YOUNGSTOWN — Mahoning County Commissioner Carol Rimedio-Righetti told an audience of about 60 people Tuesday the $6 million restoration of the Mahoning County Courthouse “put it back to where it should be, in its original state and its original materials, and that’s what took so long.”
Righetti, with David Ditzler and Anthony Traficanti, were the commissioners who authorized the project in 2013. Two years earlier, in 2011, the time capsule was removed from the courthouse cornerstone — 100 years from the date the courthouse was completed in 1911.
And Tuesday, a new time capsule filled with items from various officials and departments throughout the county was placed into the cornerstone to be opened in another 100 years.
The event was both a commemoration of the restoration and a celebration of courthouse history.
The new granite stone cemented over the opening where the time capsule was placed states: “Dedicated 1911, rededicated 2021.” That is a reference to the 111 years since the courthouse was constructed.
Also in the mix was a dedication ceremony for a new plaque that was unveiled just inside the front doors, which celebrates the restoration and gives the names of the people involved — the commissioners; project manager Jim Fortunato, who is also the county purchasing director; MS Consultants, the architect; the Chambers, Murphy and Burge historical architects; the consulting architects, Paul Ricciuti and Norma Stefanik; and general contractor, Murphy Contracting of Youngstown.
The restoration included replacement of the roof, down spouts and pieces of the molded clay brick (known as terra cotta), and restoration of the 16-foot copper statue on the roof.
The ceremony in the building’s rotunda that rises nearly 100 feet to a glazed art-glass interior dome, included two tables containing items removed from the earlier time capsule. In his remarks, Ditzler said that perhaps in 2122 when someone — “perhaps one of our grandchildren” — opens this time capsule, he hopes there will no longer be “blue states and red states” and “haves and have-nots.”
Traficanti said that when he was there to open the time capsule in 2011, “It was a very surreal moment for me, not knowing what to expect.”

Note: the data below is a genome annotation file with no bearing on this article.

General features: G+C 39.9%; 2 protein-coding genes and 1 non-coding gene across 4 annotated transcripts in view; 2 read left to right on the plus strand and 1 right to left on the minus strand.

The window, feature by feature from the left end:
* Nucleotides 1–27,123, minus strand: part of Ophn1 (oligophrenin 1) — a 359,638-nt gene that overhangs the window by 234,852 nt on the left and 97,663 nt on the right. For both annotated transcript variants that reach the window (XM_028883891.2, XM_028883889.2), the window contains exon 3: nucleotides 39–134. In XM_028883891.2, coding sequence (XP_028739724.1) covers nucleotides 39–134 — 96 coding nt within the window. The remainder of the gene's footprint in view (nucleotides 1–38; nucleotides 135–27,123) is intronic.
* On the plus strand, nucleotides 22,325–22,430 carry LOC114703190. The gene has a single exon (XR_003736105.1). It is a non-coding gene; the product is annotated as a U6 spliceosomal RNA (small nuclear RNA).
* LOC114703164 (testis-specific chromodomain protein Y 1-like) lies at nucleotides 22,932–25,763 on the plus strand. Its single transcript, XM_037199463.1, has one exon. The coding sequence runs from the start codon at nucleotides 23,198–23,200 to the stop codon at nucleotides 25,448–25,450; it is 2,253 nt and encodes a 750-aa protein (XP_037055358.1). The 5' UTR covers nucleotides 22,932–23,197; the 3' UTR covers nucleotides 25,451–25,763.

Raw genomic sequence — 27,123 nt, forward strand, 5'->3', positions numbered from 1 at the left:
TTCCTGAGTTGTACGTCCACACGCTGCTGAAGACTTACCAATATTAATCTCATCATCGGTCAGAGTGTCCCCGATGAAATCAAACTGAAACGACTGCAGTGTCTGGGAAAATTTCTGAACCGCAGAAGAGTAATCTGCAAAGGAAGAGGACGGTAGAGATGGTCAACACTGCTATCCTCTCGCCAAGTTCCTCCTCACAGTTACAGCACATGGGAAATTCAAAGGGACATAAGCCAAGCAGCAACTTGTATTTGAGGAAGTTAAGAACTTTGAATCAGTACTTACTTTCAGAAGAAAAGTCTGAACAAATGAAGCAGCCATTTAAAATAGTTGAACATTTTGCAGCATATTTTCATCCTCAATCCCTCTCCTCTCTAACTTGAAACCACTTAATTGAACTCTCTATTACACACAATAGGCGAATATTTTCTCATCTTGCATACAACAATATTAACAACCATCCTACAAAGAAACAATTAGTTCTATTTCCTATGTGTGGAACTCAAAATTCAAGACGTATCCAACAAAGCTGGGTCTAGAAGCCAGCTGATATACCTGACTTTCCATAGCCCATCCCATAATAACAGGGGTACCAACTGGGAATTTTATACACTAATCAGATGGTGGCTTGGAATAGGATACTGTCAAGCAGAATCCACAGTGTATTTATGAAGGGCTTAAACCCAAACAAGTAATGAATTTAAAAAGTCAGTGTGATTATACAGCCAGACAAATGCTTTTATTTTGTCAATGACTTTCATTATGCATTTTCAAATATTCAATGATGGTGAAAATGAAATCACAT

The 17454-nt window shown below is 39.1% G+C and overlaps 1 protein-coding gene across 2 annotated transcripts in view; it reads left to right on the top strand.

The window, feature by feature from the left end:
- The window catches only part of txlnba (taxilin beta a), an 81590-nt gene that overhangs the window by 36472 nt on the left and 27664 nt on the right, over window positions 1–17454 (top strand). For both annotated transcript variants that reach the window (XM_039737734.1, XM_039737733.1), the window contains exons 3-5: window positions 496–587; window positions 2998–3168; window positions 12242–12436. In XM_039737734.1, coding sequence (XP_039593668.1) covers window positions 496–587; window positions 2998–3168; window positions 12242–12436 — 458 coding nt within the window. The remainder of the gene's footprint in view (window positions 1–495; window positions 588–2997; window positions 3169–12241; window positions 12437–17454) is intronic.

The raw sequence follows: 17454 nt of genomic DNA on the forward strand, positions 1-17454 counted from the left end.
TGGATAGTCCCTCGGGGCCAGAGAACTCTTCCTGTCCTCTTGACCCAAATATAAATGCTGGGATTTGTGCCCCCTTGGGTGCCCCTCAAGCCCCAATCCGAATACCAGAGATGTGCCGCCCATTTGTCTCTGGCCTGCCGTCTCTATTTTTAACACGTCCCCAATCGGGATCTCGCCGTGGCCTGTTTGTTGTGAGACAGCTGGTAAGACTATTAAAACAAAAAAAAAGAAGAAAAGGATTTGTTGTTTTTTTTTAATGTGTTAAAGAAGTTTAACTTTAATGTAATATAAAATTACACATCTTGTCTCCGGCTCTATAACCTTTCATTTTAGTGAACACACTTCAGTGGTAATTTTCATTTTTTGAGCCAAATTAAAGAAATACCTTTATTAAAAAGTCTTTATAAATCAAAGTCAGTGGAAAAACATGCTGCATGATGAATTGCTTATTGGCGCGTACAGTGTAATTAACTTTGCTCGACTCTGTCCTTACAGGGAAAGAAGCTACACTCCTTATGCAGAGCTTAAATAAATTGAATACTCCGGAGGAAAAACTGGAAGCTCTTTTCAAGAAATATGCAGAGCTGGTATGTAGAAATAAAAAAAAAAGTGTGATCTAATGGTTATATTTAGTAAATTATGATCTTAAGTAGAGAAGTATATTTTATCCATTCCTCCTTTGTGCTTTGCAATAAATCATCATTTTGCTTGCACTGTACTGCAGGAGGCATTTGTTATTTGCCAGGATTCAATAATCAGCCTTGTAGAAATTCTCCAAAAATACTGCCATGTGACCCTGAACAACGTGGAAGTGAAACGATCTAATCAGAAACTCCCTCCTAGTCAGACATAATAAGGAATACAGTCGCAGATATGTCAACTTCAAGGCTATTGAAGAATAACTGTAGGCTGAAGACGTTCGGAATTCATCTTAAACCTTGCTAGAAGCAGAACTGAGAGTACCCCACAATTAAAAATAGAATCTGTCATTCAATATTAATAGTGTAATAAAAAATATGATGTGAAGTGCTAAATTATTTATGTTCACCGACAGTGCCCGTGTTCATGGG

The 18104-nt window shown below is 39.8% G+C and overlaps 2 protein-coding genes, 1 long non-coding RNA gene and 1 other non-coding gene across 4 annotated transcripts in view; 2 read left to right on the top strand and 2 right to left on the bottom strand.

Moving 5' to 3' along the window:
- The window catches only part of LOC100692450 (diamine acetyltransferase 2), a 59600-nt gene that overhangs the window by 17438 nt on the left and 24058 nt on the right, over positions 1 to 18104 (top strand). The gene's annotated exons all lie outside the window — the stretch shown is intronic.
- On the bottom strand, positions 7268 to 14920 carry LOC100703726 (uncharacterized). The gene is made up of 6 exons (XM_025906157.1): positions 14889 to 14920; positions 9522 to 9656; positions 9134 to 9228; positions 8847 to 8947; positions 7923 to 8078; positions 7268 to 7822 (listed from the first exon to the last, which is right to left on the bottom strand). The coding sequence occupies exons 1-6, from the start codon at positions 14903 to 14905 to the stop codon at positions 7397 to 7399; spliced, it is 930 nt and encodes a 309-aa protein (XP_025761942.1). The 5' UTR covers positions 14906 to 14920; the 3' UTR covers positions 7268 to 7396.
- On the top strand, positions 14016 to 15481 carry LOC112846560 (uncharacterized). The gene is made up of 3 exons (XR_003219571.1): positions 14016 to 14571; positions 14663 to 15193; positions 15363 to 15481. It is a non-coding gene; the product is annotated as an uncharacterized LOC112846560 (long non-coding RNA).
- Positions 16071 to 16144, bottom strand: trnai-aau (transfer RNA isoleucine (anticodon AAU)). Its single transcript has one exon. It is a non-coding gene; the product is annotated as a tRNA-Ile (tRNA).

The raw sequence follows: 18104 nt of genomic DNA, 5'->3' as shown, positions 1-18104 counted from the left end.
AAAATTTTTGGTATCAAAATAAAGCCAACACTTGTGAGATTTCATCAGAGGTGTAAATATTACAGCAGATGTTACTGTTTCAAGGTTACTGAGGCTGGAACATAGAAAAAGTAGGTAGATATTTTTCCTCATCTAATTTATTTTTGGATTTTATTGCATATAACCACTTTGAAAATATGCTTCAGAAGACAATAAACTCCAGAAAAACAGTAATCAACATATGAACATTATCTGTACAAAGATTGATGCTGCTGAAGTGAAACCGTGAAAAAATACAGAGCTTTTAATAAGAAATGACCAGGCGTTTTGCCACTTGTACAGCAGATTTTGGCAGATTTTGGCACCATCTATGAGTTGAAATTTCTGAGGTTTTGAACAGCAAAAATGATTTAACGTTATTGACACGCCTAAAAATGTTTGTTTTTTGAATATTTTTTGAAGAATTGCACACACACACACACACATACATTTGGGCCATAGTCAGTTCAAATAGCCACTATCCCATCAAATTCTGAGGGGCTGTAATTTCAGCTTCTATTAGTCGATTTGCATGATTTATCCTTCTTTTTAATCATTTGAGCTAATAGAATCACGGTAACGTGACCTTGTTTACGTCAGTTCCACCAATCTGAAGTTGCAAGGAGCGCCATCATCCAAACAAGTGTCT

He wondered what the people who assembled that time capsule would have thought of the things that have happened since then.
“Could they have imagined that one day man would have walked on the moon?” he said.
Traficanti said he believes that in another 100 years, there will be a cure for cancer, extraterrestrials will be walking among us, and violence “will be eradicated from society.”
OLD, NEW CORNERSTONES
Bill Lawson, executive director of the Mahoning Valley Historical Society, told the audience that the former cornerstone is more than 114 years old, having been placed June 11, 1908.
He said the new time capsule contains “documents that speak to our current county government, what’s been going on in the community in recent years (hint: COVID-19), and the efforts to preserve the courthouse over the last 37 years.”
The one big difference between the old time capsule and the new one is an inventory of the items in the new time capsule that people can view now instead of having to wait 100 years to find out what’s inside.
The inventory was created by the county commissioners office, which collected the items that were included.
The ceremony included remarks by some of the people involved in the restoration.
Architect Paul Ricciuti walked to the podium, looked up at the dome and other features of the rotunda and said, “It’s amazing just to stand here and look up at this amazing building. It’s been here over 100 years, and it will be here for another hundred, maybe more.”
After the ceremony ended and the new plaque inside the front doors had been dedicated, the commissioners together placed the new time capsule in the spot in the cornerstone where the old one was, and a granite stone was placed over the hole and secured with cement.
Elizabeth Ramsey of Smith Township was looking at the items from the first time capsule when she was asked her thoughts on the ceremonies.
“I wouldn’t have missed it for the world,” she said. “It’s the most beautiful courthouse. When I had small children, I brought them here to see it. That summer, they liked it so much, they brought their friends to see it the next year. I brought a whole truckload of kids here to see this place.”
She said it was about 1975. “My kids thought it was the most wonderful thing they ever saw.”
Originally published by Ed Runyan with The Vindicator.